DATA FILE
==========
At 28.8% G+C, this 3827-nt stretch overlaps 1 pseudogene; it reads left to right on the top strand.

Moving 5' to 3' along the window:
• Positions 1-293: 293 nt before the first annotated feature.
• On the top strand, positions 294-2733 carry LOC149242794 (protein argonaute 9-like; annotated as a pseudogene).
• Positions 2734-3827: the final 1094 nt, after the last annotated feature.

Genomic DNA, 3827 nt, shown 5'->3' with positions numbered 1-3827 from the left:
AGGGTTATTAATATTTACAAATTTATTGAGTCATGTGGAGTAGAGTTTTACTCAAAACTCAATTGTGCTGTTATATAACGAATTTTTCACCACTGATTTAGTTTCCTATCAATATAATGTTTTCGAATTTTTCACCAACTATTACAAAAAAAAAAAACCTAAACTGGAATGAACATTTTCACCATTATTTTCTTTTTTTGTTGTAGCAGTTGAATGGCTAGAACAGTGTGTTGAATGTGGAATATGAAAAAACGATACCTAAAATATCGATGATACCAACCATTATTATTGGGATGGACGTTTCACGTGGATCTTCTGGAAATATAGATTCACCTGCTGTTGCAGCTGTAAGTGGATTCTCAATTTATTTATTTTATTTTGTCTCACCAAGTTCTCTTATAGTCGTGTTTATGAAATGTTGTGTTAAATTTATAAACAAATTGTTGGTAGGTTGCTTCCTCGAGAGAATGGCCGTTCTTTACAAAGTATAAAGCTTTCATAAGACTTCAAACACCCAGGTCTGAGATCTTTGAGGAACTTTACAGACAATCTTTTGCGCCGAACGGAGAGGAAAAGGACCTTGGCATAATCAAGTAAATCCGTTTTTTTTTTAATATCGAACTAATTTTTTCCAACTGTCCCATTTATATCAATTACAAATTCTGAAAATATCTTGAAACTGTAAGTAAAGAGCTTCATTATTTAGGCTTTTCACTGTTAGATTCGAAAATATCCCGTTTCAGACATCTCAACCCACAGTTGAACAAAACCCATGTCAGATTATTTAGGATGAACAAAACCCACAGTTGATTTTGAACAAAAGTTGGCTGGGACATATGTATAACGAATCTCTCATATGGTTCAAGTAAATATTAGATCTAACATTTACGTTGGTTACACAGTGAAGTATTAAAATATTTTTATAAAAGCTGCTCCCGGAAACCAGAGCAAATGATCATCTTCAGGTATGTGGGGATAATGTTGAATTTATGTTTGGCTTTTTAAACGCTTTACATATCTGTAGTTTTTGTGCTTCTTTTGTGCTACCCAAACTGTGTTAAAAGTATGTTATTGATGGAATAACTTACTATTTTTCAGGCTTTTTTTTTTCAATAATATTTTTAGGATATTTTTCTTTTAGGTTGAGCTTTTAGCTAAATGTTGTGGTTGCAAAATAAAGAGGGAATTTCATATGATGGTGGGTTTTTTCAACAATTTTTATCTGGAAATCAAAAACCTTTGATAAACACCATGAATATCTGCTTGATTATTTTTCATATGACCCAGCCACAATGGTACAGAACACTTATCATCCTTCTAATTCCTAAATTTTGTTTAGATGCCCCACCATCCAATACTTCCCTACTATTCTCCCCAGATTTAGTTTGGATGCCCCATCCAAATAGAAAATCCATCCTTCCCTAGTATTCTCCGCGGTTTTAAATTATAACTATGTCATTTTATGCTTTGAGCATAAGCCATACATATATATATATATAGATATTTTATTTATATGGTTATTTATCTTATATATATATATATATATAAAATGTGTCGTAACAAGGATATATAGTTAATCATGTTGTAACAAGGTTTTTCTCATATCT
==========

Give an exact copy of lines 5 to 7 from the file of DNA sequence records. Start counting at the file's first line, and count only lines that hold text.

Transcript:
• Positions 2734-3827: the final 1094 nt, after the last annotated feature.

Genomic DNA, 3827 nt, shown 5'->3' with positions numbered 1-3827 from the left:
AGGGTTATTAATATTTACAAATTTATTGAGTCATGTGGAGTAGAGTTTTACTCAAAACTCAATTGTGCTGTTATATAACGAATTTTTCACCACTGATTTAGTTTCCTATCAATATAATGTTTTCGAATTTTTCACCAACTATTACAAAAAAAAAAAACCTAAACTGGAATGAACATTTTCACCATTATTTTCTTTTTTTGTTGTAGCAGTTGAATGGCTAGAACAGTGTGTTGAATGTGGAATATGAAAAAACGATACCTAAAATATCGATGATACCAACCATTATTATTGGGATGGACGTTTCACGTGGATCTTCTGGAAATATAGATTCACCTGCTGTTGCAGCTGTAAGTGGATTCTCAATTTATTTATTTTATTTTGTCTCACCAAGTTCTCTTATAGTCGTGTTTATGAAATGTTGTGTTAAATTTATAAACAAATTGTTGGTAGGTTGCTTCCTCGAGAGAATGGCCGTTCTTTACAAAGTATAAAGCTTTCATAAGACTTCAAACACCCAGGTCTGAGATCTTTGAGGAACTTTACAGACAATCTTTTGCGCCGAACGGAGAGGAAAAGGACCTTGGCATAATCAAGTAAATCCGTTTTTTTTTTAATATCGAACTAATTTTTTCCAACTGTCCCATTTATATCAATTACAAATTCTGAAAATATCTTGAAACTGTAAGTAAAGAGCTTCATTATTTAGGCTTTTCACTGTTAGATTCGAAAATATCCCGTTTCAGACATCTCAACCCACAGTTGAACAAAACCCATGTCAGATTATTTAGGATGAACAAAACCCACAGTTGATTTTGAACAAAAGTTGGCTGGGACATATGTATAACGAATCTCTCATATGGTTCAAGTAAATATTAGATCTAACATTTACGTTGGTTACACAGTGAAGTATTAAAATATTTTTATAAAAGCTGCTCCCGGAAACCAGAGCAAATGATCATCTTCAGGTATGTGGGGATAATGTTGAATTTATGTTTGGCTTTTTAAACGCTTTACATATCTGTAGTTTTTGTGCTTCTTTTGTGCTACCCAAACTGTGTTAAAAGTATGTTATTGATGGAATAACTTACTATTTTTCAGGCTTTTTTTTTTCAATAATATTTTTAGGATATTTTTCTTTTAGGTTGAGCTTTTAGCTAAATGTTGTGGTTGCAAAATAAAGAGGGAATTTCATATGATGGTGGGTTTTTTCAACAATTTTTATCTGGAAATCAAAAACCTTTGATAAACACCATGAATATCTGCTTGATTATTTTTCATATGACCCAGCCACAATGGTACAGAACACTTATCATCCTTCTAATTCCTAAATTTTGTTTAGATGCCCCACCATCCAATACTTCCCTACTATTCTCCCCAGATTTAGTTTGGATGCCCCATCCAAATAGAAAATCCATCCTTCCCTAGTATTCTCCGCGGTTTTAAATTATAACTATGTCATTTTATGCTTTGAGCATAAGCCATACATATATATATATATAGATATTTTATTTATATGGTTATTTATCTTATATATATATATATATATAAAATGTGTCGTAACAAGGATATATAGTTAATCATGTTGTAACAAGGTTTTTCTCATATCT